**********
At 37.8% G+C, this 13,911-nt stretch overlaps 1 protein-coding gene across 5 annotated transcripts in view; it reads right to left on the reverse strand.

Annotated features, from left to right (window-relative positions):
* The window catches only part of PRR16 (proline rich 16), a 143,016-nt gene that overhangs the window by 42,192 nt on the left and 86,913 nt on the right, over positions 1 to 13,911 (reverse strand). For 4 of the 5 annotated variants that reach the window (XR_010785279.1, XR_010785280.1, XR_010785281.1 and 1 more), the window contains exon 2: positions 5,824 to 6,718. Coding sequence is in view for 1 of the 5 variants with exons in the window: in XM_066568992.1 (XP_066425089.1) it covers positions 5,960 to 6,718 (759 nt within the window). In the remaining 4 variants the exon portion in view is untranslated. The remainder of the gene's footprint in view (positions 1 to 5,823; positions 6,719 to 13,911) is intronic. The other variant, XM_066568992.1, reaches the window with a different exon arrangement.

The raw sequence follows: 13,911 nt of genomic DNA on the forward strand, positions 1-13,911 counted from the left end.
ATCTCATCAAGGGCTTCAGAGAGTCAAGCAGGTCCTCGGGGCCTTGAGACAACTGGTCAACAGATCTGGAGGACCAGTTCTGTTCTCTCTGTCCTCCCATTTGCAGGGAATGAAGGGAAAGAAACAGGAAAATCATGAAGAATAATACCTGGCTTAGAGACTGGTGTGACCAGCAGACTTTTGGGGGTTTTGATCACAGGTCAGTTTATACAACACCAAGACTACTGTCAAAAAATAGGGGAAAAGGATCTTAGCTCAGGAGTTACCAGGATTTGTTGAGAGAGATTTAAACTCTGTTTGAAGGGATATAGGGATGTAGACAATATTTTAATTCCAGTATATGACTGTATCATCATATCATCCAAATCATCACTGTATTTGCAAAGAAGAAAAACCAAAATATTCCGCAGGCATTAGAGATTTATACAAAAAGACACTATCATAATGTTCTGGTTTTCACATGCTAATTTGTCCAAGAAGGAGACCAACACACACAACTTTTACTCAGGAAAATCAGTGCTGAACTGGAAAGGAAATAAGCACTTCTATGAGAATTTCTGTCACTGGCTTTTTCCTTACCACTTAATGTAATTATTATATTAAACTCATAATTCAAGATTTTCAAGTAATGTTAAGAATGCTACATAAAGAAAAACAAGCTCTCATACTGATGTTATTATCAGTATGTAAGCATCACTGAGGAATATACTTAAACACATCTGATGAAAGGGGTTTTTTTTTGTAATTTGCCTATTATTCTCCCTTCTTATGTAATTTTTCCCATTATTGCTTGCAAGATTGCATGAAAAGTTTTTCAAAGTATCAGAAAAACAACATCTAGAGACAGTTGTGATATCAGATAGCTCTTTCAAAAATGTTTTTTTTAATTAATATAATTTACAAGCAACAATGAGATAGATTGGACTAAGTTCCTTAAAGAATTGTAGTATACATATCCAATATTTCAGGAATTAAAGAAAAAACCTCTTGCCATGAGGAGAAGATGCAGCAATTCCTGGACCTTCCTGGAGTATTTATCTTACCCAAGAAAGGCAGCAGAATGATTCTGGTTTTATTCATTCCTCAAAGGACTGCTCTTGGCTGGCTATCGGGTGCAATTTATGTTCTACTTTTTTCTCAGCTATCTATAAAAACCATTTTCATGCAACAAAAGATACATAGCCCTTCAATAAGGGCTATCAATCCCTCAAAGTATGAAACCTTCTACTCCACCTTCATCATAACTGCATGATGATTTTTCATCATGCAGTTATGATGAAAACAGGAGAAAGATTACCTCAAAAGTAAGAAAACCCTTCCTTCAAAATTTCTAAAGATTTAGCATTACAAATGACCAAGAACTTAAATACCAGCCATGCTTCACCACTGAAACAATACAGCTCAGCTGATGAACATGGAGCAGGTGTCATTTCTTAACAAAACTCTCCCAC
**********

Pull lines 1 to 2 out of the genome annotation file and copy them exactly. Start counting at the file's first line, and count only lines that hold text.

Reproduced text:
At 37.8% G+C, this 13,911-nt stretch overlaps 1 protein-coding gene across 5 annotated transcripts in view; it reads right to left on the reverse strand.

Annotated features, from left to right (window-relative positions):